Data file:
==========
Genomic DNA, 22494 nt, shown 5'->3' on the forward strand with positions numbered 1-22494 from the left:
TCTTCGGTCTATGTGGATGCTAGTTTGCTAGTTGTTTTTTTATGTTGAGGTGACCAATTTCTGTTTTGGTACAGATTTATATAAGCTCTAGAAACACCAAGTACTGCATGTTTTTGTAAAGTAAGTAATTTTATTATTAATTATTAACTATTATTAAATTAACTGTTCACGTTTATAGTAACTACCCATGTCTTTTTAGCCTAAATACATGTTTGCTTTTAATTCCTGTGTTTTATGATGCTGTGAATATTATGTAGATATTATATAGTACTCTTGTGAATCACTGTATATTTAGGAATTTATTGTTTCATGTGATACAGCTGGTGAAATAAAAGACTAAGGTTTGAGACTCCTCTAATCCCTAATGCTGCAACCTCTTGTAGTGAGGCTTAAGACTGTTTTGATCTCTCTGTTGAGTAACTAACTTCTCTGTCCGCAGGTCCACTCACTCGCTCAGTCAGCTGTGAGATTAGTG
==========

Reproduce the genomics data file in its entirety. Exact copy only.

Genomic DNA, 22494 nt, shown 5'->3' on the forward strand with positions numbered 1-22494 from the left:
TCTTCGGTCTATGTGGATGCTAGTTTGCTAGTTGTTTTTTTATGTTGAGGTGACCAATTTCTGTTTTGGTACAGATTTATATAAGCTCTAGAAACACCAAGTACTGCATGTTTTTGTAAAGTAAGTAATTTTATTATTAATTATTAACTATTATTAAATTAACTGTTCACGTTTATAGTAACTACCCATGTCTTTTTAGCCTAAATACATGTTTGCTTTTAATTCCTGTGTTTTATGATGCTGTGAATATTATGTAGATATTATATAGTACTCTTGTGAATCACTGTATATTTAGGAATTTATTGTTTCATGTGATACAGCTGGTGAAATAAAAGACTAAGGTTTGAGACTCCTCTAATCCCTAATGCTGCAACCTCTTGTAGTGAGGCTTAAGACTGTTTTGATCTCTCTGTTGAGTAACTAACTTCTCTGTCCGCAGGTCCACTCACTCGCTCAGTCAGCTGTGAGATTAGTG